For Josh Sweeney, the situation at the Sochi 2014 Paralympic Winter Games set up just like a dream.
In the gold-medal game against host Russia, with the score tied at 0-0, the then-26-year-old American sled hockey player forced a turnover.
He gathered the loose puck and raced toward Russian goaltender Vladimir Kamantcev. Sweeney faked left and shot right, sending the puck over Kamantcev’s glove and under the crossbar for the winning goal.
It was an unbeatable moment for the U.S. Marine Corps veteran, the emotional high point in an exhausting journey that started when he lost both his legs after stepping on an IED in Afghanistan in 2009.
“It definitely made me feel good, helping the U.S. But I try to focus on what I can do to get better,” said Sweeney by phone from Bridgewater, Nova Scotia, where he will help lead the U.S. team against Canada today at the 2016 World Sled Hockey Challenge.
Forward motion is second nature to Sweeney. In the two years since the Sochi Games, he has spent countless hours on the ice, adding new moves and shots to his game.
But the biggest addition to his life occurred four months ago, when his wife Amber gave birth to their first child, Sawyer. Another big change occurred when the Sweeneys moved into a Portland, Oregon-area house built and donated to them through the nonprofit Homes For Our Troops.
“It would be so difficult to move around with my son and just do everyday things if we didn’t live in this house,” he said. “It is so liberating.”
So is hockey for Sweeney. The U.S. team has won four of the last five major international events, including the 2015 world championships and 2014 Paralympic Winter Games, thanks in part to a corps of war veterans. No fewer than six roster spots are filled with Purple Heart recipients, including retired Marines Luke McDermott, Josh Misiewicz and Paul Schaus, retired Army staff sergeant Rico Roman and retired Navy SEAL Bo Reichenbach.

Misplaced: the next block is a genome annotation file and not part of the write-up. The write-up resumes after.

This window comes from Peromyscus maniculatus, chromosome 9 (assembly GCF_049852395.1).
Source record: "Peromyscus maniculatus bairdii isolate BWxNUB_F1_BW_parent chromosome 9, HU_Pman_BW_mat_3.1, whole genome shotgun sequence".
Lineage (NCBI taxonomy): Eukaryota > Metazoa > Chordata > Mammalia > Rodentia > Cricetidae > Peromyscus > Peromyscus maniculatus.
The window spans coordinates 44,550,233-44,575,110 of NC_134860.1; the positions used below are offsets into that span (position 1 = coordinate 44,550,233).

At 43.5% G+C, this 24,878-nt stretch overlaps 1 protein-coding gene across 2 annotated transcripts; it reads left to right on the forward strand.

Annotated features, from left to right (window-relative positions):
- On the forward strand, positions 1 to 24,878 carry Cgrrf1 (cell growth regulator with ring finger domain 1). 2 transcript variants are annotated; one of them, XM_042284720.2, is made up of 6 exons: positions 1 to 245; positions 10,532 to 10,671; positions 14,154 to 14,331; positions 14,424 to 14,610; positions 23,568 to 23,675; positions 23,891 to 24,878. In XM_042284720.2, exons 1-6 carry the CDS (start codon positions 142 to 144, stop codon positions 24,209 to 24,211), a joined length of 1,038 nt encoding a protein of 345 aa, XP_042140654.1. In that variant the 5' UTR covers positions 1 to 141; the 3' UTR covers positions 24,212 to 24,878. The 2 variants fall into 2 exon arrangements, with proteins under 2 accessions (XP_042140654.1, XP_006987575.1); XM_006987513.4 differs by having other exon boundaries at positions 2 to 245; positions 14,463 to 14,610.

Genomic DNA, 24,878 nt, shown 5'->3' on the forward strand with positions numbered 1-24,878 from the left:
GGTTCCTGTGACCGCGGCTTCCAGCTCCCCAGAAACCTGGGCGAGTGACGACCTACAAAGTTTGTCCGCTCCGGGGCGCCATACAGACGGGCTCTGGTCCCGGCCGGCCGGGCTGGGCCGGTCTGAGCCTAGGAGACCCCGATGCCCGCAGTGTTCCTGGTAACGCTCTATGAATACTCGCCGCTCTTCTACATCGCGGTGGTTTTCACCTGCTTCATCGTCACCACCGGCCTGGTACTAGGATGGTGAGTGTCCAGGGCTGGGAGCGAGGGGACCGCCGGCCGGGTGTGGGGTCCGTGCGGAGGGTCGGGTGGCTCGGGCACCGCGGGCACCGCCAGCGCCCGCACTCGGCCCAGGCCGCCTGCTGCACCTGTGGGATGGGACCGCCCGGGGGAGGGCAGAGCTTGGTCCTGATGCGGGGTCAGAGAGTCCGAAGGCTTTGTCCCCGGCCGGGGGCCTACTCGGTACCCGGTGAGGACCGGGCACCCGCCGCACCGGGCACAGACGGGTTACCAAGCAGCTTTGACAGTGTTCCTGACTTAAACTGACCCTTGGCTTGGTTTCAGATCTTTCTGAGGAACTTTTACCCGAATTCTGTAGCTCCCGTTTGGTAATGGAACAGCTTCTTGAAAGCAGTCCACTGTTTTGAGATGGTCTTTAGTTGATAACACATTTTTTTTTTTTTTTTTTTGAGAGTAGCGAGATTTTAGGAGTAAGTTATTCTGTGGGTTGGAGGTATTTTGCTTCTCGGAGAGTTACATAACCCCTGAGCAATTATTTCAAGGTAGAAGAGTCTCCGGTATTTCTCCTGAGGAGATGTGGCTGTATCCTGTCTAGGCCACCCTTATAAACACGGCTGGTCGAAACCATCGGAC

Sweeney, McDermott and Schaus all man the same line, and they helped Team USA beat South Korea and Russia in the opening rounds in Nova Scotia.
“Instead of running operations in the field, we’re doing it on the ice now,” Sweeney said. “It’s kind of cool. We have a bond. We can talk honestly to each other. ‘You did well today,’ or ‘You need to work on this.’
“This is a friendly, family-like setting, but we’re also professionals. We’re here to do a job — to go out and score as many goals as possible.
“‘Mission Accomplished’ is always going to be our No. 1 priority.”
There’s a special relationship between Sweeney and Schaus; both were injured in Nowzad, Afghanistan, in 2009.
“That was kind of interesting. Both of us stepped on an IED, both of us had to have both legs amputated above the knee,” Sweeney said.
When Sweeney joined the U.S. sled hockey team after the injury, nerve damage in his arms and hands made it extremely difficult for him to grip the sticks that also propel players along the ice. Yet he was named to the national team six months later. Then came his big breakthrough: In a five-month span in 2014, the Phoenix native led his regional team to a national championship, scored the winning goal in Sochi against Russia and received the first annual Pat Tillman Award at the ESPYS.
Now he has a chance to add another major title to his résumé, as well as another chapter to his stirring story.
“I’ve kind of reached the point where I’ve moved past a lot of the issues I may have had from being injured,” he said. “Now the therapeutic part of hockey is just trying to improve each day on the ice, finding new ways to score or making amazing plays.”
In time, his son may join him on the ice.
“I sure hope so,” he said. “My wife was a swimmer in college (at the College of Idaho), so we understand the value of sports. Hockey has been huge for me.”
Clay Latimer is a Denver-based writer who covered four Olympic Games, in addition to other sports, over 28 years with the Rocky Mountain News. He is a freelance contributor to TeamUSA.org on behalf of Red Line Editorial, Inc.